First of all, let me get this out of the way.
Steam Summer Sale is here, which means boat-loads of prices for video games which would have been a downright abomination to the gaming market of ten years ago. Wanna buy a AAA game for half-price a mere couple months after its release? Go ahead. Wanna buy a batch of indie games for something like 75% off a pop? You do that! You wanna buy an ENTIRE AAA FRANCHISE for what would be the normal cost of only one of the games in said franchise? WHY NOT.
So this is an ideal time to start my updates on what games I’m playing, as opposed to what games I’m making, since my gaming library has just had some really interesting additions. Later on, I may write a more detailed analysis of a game I’m going through. But just to break the ice for now, I’ll give a speed-run of my reactions to the games I’m playing, or plan to play in the near future.
Terraria : Though comparing it to Minecraft could quickly become obnoxious, it’s impossible to avoid at some level. Terraria compensates a lack of freedom in construction (no 3rd dimension) by having a more involved crafting system; so the building isn’t as fun in itself, but is more tied to the core gameplay. Unfortunately I find cave exploration marred by the lack of field of vision for enemies, and smacking around zombies 10-20 times lacks the tension of fighting off creepers.
Bastion : I haven’t played far enough to give a serious response. The aesthetics, game, and narration go along together excellently, but that’s established fact by this point. My only complaint is that I feel the narrative, while promising, should probably be moving at a faster clip than it is.
A Valley Without Wind : I’m a sucker for procedurally created content. I suspect it’ll take a while for me to digest all of the different things this game is trying to do. Not crazy about the art though.
Cave Story+ : Not having played this game is an ongoing source of shame that I will soon rectify.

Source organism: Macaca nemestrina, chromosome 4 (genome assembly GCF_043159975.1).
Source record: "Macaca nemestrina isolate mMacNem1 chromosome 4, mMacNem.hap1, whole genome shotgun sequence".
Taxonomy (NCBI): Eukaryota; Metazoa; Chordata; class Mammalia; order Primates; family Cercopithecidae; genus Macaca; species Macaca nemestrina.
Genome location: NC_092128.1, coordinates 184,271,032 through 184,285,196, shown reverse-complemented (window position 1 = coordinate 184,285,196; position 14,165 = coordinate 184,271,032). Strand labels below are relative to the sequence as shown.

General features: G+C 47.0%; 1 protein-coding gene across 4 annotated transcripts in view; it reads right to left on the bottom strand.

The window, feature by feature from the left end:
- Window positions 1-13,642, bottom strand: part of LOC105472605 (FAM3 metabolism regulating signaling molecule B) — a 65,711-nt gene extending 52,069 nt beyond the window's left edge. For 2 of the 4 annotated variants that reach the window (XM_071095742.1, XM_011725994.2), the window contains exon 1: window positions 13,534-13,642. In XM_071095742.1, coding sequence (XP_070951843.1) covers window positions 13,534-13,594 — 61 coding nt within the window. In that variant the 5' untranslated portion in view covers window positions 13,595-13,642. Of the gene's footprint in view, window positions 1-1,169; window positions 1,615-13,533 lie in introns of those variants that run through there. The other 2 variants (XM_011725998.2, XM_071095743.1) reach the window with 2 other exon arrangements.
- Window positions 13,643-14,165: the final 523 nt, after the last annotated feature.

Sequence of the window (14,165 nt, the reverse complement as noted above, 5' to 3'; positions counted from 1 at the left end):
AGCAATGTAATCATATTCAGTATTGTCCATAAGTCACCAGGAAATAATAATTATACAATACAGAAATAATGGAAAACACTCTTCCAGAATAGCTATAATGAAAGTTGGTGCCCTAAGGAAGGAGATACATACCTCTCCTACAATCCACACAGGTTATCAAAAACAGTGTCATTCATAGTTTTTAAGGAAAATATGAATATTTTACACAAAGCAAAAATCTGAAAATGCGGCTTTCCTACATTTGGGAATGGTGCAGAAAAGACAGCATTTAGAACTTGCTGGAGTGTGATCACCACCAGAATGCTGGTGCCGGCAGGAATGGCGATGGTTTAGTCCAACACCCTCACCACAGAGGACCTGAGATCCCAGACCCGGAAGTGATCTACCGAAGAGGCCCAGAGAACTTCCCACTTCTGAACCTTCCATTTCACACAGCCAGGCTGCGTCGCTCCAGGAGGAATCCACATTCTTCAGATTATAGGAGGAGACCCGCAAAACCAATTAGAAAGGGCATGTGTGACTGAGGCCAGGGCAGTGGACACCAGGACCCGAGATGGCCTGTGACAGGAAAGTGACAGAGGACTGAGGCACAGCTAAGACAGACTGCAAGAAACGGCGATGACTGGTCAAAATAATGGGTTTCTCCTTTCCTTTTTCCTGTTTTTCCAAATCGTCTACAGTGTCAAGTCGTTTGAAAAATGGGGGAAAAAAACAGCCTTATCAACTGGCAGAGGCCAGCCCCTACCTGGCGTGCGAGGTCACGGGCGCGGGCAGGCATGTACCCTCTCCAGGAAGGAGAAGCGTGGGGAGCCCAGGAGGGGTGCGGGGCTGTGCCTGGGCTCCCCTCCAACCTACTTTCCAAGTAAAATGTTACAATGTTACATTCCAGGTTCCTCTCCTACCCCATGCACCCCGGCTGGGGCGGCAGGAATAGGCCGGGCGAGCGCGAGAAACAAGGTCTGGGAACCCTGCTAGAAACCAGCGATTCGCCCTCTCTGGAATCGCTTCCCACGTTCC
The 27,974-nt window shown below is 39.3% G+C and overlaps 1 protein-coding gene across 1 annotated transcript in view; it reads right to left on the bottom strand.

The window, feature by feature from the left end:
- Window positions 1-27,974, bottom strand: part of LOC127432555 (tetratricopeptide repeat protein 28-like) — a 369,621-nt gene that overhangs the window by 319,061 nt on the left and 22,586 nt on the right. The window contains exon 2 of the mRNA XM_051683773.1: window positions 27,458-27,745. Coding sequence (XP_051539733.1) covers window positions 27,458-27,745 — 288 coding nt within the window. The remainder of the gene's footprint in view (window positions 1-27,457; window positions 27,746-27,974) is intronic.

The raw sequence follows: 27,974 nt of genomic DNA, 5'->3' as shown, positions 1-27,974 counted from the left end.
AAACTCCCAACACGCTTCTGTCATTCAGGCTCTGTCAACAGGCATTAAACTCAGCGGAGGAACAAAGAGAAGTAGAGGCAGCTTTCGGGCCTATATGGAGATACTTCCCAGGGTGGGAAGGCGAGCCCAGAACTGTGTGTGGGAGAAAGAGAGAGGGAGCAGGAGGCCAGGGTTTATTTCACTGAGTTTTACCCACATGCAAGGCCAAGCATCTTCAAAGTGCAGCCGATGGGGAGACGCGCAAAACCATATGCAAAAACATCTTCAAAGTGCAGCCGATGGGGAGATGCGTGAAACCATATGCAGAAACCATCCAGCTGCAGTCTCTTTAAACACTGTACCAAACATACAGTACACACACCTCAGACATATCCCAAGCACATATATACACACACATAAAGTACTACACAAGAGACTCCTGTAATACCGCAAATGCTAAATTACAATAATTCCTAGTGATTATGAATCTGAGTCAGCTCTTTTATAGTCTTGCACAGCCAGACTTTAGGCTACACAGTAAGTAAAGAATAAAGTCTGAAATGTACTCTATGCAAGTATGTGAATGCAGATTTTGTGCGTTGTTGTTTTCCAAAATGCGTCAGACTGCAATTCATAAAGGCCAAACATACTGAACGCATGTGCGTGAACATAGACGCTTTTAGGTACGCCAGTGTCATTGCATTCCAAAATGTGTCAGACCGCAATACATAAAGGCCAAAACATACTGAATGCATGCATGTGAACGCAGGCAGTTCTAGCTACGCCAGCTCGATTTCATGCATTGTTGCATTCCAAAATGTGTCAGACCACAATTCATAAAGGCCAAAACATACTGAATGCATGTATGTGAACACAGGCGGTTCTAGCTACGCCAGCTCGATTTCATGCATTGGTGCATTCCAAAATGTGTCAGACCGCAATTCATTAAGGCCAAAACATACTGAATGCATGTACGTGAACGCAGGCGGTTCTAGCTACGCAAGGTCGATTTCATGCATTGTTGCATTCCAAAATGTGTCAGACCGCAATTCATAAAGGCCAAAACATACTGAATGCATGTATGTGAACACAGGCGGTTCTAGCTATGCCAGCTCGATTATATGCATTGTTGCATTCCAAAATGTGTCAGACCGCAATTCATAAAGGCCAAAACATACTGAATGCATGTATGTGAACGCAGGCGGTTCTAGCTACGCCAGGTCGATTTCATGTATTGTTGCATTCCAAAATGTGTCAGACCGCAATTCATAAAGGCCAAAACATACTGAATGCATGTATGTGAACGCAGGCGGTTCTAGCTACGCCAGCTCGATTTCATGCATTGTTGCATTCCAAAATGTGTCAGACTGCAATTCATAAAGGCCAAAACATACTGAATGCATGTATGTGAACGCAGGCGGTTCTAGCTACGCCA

Mass Effect 3 multiplayer : As with many others, ME3’s ending left a poor taste in my mouth, which sort of squashed my curiosity in the game’s multiplayer for a while. But my initial curiosity was justified. The blend of F2P mmo concepts with the squad-based combat that Bioware has been refining for three games works really well. In addition, and perhaps most importantly for me, is that the presence of a tier of challenges gives me the excuse to suck in public games. I don’t have to be dumped into a team of professionals who have already logged 100+ hours, as in games like Left4Dead where I continuously bring shame upon my team.
Morrowind : I played this game a bit some years ago, but it really warrants more attention from me. I loved Skyrim, but felt it was over-zealously streamlined. Oblivion’s inter-city fast-travel obliterated my desire to explore. I think Morrowind may end up being my favorite Elder Scrolls game so long as I can tolerate cliff racers.
It goes without saying that I let none of this interfere with work on my own game! Playing other games and remaining aware of what other people are doing is, obviously, essential to designing your own work. And knowing what other people are playing is perhaps the easiest and most direct way of understanding from what perspective their design is coming from.